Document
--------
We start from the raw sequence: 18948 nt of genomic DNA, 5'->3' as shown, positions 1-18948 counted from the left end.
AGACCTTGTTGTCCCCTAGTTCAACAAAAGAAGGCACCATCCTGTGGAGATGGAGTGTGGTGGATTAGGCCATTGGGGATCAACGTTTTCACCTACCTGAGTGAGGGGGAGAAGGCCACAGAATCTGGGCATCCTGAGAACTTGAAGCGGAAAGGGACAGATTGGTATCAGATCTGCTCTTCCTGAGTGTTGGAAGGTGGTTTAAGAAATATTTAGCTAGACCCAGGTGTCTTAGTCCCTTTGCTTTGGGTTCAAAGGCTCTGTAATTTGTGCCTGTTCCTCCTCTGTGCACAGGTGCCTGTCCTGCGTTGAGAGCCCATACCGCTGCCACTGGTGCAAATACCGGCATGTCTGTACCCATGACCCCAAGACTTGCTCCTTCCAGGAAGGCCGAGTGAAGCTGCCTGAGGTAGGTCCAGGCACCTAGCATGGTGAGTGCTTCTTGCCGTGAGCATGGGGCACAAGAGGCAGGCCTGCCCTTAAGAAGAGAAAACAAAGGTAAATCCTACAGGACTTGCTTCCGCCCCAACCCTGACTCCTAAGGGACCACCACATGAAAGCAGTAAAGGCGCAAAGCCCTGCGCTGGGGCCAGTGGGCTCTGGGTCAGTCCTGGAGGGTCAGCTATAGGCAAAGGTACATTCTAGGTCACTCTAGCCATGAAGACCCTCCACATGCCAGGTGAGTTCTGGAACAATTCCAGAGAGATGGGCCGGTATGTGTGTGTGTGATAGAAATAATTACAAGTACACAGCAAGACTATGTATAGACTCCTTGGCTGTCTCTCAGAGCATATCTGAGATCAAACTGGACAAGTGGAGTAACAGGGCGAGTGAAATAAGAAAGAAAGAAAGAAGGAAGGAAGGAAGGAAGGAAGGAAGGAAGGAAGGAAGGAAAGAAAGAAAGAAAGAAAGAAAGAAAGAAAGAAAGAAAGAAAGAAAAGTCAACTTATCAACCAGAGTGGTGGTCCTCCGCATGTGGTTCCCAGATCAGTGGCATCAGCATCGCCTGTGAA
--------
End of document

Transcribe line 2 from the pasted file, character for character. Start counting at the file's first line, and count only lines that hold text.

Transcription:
AGACCTTGTTGTCCCCTAGTTCAACAAAAGAAGGCACCATCCTGTGGAGATGGAGTGTGGTGGATTAGGCCATTGGGGATCAACGTTTTCACCTACCTGAGTGAGGGGGAGAAGGCCACAGAATCTGGGCATCCTGAGAACTTGAAGCGGAAAGGGACAGATTGGTATCAGATCTGCTCTTCCTGAGTGTTGGAAGGTGGTTTAAGAAATATTTAGCTAGACCCAGGTGTCTTAGTCCCTTTGCTTTGGGTTCAAAGGCTCTGTAATTTGTGCCTGTTCCTCCTCTGTGCACAGGTGCCTGTCCTGCGTTGAGAGCCCATACCGCTGCCACTGGTGCAAATACCGGCATGTCTGTACCCATGACCCCAAGACTTGCTCCTTCCAGGAAGGCCGAGTGAAGCTGCCTGAGGTAGGTCCAGGCACCTAGCATGGTGAGTGCTTCTTGCCGTGAGCATGGGGCACAAGAGGCAGGCCTGCCCTTAAGAAGAGAAAACAAAGGTAAATCCTACAGGACTTGCTTCCGCCCCAACCCTGACTCCTAAGGGACCACCACATGAAAGCAGTAAAGGCGCAAAGCCCTGCGCTGGGGCCAGTGGGCTCTGGGTCAGTCCTGGAGGGTCAGCTATAGGCAAAGGTACATTCTAGGTCACTCTAGCCATGAAGACCCTCCACATGCCAGGTGAGTTCTGGAACAATTCCAGAGAGATGGGCCGGTATGTGTGTGTGTGATAGAAATAATTACAAGTACACAGCAAGACTATGTATAGACTCCTTGGCTGTCTCTCAGAGCATATCTGAGATCAAACTGGACAAGTGGAGTAACAGGGCGAGTGAAATAAGAAAGAAAGAAAGAAGGAAGGAAGGAAGGAAGGAAGGAAGGAAGGAAGGAAGGAAAGAAAGAAAGAAAGAAAGAAAGAAAGAAAGAAAGAAAGAAAGAAAAGTCAACTTATCAACCAGAGTGGTGGTCCTCCGCATGTGGTTCCCAGATCAGTGGCATCAGCATCGCCTGTGAA